‘‘Even down to the way he recites the play to us prior to us breaking the huddle, there’s something about that that gives us a good sense of confidence,’’ guard Kyle Long said. ‘‘I haven’t been out there for team [11-on-11] periods. But even in walkthroughs, he says things with conviction. He sees the field and usually puts us in good spots to make plays.’’

5. Falling in love with rookies is a common pitfall of camp. And when a team is coming off a 3-13 season, it’s easy to fall into that trap. For what it’s worth, though, the 2017 rookie class — including Trubisky, tight end Adam Shaheen, safety Eddie Jackson and running back Tarik Cohen —  is ahead of 2016’s productive class.

Center Cody Whitehair was the Bears’ most impressive rookie at this time last year, and he still was playing left guard next to Ted Larsen after Hroniss Grasu’s knee injury. Outside linebacker Leonard Floyd was in the midst of what defensive coordinator Vic Fangio called a ‘‘choppy and inconsistent’’ preseason. Running back Jordan Howard was an afterthought, ranking behind Jeremy Langford, Jacquizz Rodgers and Ka’Deem Carey entering the first preseason game.

All three took a huge steps in the regular season. There’s a long way to go, of course. But if this group does the same — even if Trubisky doesn’t play — the Bears will take another step in laying the foundation for a contending team.

6. Even if Victor Cruz can’t recapture the explosiveness that made him an elite receiver early in his career with the Giants, he’s still good enough to help Glennon and the Bears. And they can use him. Compared to the enigmatic Brandon Marshall, the reticent Alshon Jeffery and the star-crossed Kevin White, Cruz seems like a beacon of normalcy as productive NFL receivers go. So far.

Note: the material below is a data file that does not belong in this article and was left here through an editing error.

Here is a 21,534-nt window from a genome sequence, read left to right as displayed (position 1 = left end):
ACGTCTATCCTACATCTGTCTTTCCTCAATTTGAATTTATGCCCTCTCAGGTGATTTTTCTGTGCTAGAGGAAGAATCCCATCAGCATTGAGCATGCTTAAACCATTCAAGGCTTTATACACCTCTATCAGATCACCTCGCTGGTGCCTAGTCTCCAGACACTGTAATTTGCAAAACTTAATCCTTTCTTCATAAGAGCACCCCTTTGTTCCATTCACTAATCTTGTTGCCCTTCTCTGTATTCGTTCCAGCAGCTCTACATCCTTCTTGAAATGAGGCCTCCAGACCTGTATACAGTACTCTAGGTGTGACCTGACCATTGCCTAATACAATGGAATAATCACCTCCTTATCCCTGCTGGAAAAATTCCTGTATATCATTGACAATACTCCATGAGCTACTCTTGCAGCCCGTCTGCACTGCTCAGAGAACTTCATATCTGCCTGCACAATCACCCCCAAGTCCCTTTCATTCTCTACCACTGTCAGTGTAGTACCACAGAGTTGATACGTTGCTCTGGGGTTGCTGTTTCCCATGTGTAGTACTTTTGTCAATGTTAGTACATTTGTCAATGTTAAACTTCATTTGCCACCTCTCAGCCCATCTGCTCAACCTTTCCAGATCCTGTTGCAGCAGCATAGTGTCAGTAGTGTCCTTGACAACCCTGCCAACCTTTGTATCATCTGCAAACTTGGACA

7. Camp often is rife with false positives, but if Floyd stays healthy and doesn’t take a huge step toward Pro Bowl status this season, it would be a big disappointment. His athleticism is much more noticeable than it was at this time last year.

It might be too much to expect the same jump the Falcons’ Vic Beasley made last season — from four sacks as a rookie to 15.5 and the Pro Bowl in 2016 — but Floyd, the ninth pick of the 2016 draft (Beasley was eighth in 2015), seems to be on that path.

The difference this year?

‘‘Just being more mature and more calm in situations,’’ Floyd said. ‘‘As a rookie, I played kind of jittery at times and missed a few sacks. I’m going to make sure I don’t miss any [this year].’’

8. Second-year defensive end Jonathan Bullard looks improved from last season, when he had one sack.

‘‘I think he’s more mentally ready for the rigors of playing in the NFL trenches against grown men,’’ Fangio said. ‘‘We’re hopeful. I think his arrow’s pointing up.’’

9a. Fangio, on Bullard’s rookie season: ‘‘It’s hard sometimes for you [reporters] because you get married to the sack totals. You all know that [Jadeveon] Clowney’s one of the best pass rushers in the league, right? He had six [sacks]. We had three guys with [seven or more]. Sacks aren’t the only thing.’’

9b. Fangio isn’t the first coach to admonish us for being obsessed with sacks, and he won’t be the last. But the response is always the same: When NFL teams stop paying for sacks, we’ll stop using them as a measurement of success.

10. Players to watch in the Bears’ preseason opener Thursday against the Broncos: receiver Tanner Gentry, safety Deon Bush, defensive end Kapron Lewis-Moore, outside linebacker Dan Skuta and inside linebacker Alex Scearce.

Follow me on Twitter @MarkPotash.

Email: mpotash@suntimes.com.

RELATED STORIES

MORRISSEY: The eternal Jay Cutler argument is about to be settled

Bears QBs Mike Glennon, Mitch Trubisky sharp during Family Fest